As an outcome of this activity, you should have documented average and peak values for CPU, memory, and IO usage on your source system, as well as average and max duration and CPU usage of the dominant and the most critical queries in your workload. You should use these values later to compare performance of your workload on a managed instance with the baseline performance of the workload on the source SQL Server instance.

Deploy to an optimally sized managed instance

SQL Managed Instance is tailored for on-premises workloads that are planning to move to the cloud. It introduces a new purchasing model that provides greater flexibility in selecting the right level of resources for your workloads. In the on-premises world, you are probably accustomed to sizing these workloads by using physical cores and IO bandwidth. The purchasing model for managed instance is based upon virtual cores, or “vCores,” with additional storage and IO available separately. The vCore model is a simpler way to understand your compute requirements in the cloud versus what you use on-premises today. This new model enables you to right-size your destination environment in the cloud. Some general guidelines that might help you to choose the right service tier and characteristics are described here:

  • Based on the baseline CPU usage, you can provision a managed instance that matches the number of cores that you are using on SQL Server, having in mind that CPU characteristics might need to be scaled to match VM characteristics where the managed instance is installed.
  • Based on the baseline memory usage, choose the service tier that has matching memory. The amount of memory cannot be directly chosen, so you would need to select the managed instance with the amount of vCores that has matching memory (for example, 5.1 GB/vCore in Gen5).
  • Based on the baseline IO latency of the file subsystem, choose between the General Purpose (latency greater than 5 ms) and Business Critical (latency less than 3 ms) service tiers.
  • Based on baseline throughput, pre-allocate the size of data or log files to get expected IO performance.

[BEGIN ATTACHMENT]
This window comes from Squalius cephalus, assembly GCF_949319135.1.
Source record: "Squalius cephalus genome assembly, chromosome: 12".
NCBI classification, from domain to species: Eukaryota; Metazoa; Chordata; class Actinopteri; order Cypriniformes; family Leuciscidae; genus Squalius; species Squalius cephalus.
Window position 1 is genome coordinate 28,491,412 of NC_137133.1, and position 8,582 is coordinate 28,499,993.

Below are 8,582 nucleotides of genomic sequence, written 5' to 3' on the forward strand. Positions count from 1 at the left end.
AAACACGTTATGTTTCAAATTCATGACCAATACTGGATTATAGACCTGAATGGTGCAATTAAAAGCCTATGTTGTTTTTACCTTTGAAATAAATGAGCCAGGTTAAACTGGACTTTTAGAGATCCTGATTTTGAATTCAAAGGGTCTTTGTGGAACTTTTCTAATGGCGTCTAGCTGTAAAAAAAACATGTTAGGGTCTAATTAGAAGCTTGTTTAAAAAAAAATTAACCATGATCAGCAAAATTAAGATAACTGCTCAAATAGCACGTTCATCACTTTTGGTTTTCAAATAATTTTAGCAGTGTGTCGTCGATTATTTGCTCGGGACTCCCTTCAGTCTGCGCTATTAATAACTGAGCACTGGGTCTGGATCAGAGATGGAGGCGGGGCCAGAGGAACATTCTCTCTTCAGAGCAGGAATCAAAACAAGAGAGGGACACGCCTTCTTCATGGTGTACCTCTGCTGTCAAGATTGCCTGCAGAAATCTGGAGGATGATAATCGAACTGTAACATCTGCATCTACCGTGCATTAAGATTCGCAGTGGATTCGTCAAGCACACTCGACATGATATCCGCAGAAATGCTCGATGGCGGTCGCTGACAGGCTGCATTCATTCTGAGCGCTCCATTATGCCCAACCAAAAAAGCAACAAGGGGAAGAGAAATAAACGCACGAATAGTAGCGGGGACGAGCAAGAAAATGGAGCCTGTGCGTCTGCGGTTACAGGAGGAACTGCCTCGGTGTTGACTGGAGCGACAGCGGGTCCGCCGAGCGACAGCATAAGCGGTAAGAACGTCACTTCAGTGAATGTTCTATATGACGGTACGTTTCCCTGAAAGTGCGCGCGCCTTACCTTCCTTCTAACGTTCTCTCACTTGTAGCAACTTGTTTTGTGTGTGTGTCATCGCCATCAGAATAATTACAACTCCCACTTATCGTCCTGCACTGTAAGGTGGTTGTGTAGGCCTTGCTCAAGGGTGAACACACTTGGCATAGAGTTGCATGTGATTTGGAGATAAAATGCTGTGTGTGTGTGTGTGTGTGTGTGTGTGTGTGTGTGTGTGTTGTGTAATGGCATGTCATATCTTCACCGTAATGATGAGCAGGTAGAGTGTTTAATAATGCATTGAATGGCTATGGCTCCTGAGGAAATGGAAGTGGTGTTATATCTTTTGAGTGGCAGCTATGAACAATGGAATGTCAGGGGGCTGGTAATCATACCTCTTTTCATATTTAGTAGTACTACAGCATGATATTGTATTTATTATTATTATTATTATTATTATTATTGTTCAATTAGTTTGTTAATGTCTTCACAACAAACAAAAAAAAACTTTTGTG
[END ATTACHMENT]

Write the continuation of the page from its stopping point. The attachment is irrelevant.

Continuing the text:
You can choose compute and storage resources at deployment time and then change it afterward without introducing downtime for your application using the Azure portal:

Managed instance sizing

To learn how to create the VNet infrastructure and a managed instance, see Create a managed instance.


It is important to keep your destination VNet and subnet in accordance with managed instance VNet requirements. Any incompatibility can prevent you from creating new instances or using those that you already created. Learn more about creating new and configuring existing networks.

Select a migration method and migrate

SQL Managed Instance targets user scenarios requiring mass database migration from on-premises or Azure VM database implementations. They are the optimal choice when you need to lift and shift the back end of the applications that regularly use instance level and/or cross-database functionalities. If this is your scenario, you can move an entire instance to a corresponding environment in Azure without the need to re-architect your applications.

To move SQL instances, you need to plan carefully:

  • The migration of all databases that need to be collocated (ones running on the same instance).
  • The migration of instance-level objects that your application depends on, including logins, credentials, SQL Agent jobs and operators, and server-level triggers.

SQL Managed Instance is a managed service that allows you to delegate some of the regular DBA activities to the platform as they are built in. Therefore, some instance-level data does not need to be migrated, such as maintenance jobs for regular backups or Always On configuration, as high availability is built in.

SQL Managed Instance supports the following database migration options (currently these are the only supported migration methods):

  • Azure Database Migration Service - migration with near-zero downtime.
  • Native RESTORE DATABASE FROM URL - uses native backups from SQL Server and requires some downtime.

Azure Database Migration Service

Azure Database Migration Service is a fully managed service designed to enable seamless migrations from multiple database sources to Azure data platforms with minimal downtime. This service streamlines the tasks required to move existing third-party and SQL Server databases to Azure. Deployment options at public preview include databases in Azure SQL Database and SQL Server databases in an Azure virtual machine. Database Migration Service is the recommended method of migration for your enterprise workloads.

If you use SQL Server Integration Services (SSIS) on SQL Server on premises, Database Migration Service does not yet support migrating the SSIS catalog (SSISDB) that stores SSIS packages, but you can provision Azure-SSIS Integration Runtime (IR) in Azure Data Factory, which will create a new SSISDB in a managed instance so you can redeploy your packages to it. See Create Azure-SSIS IR in Azure Data Factory.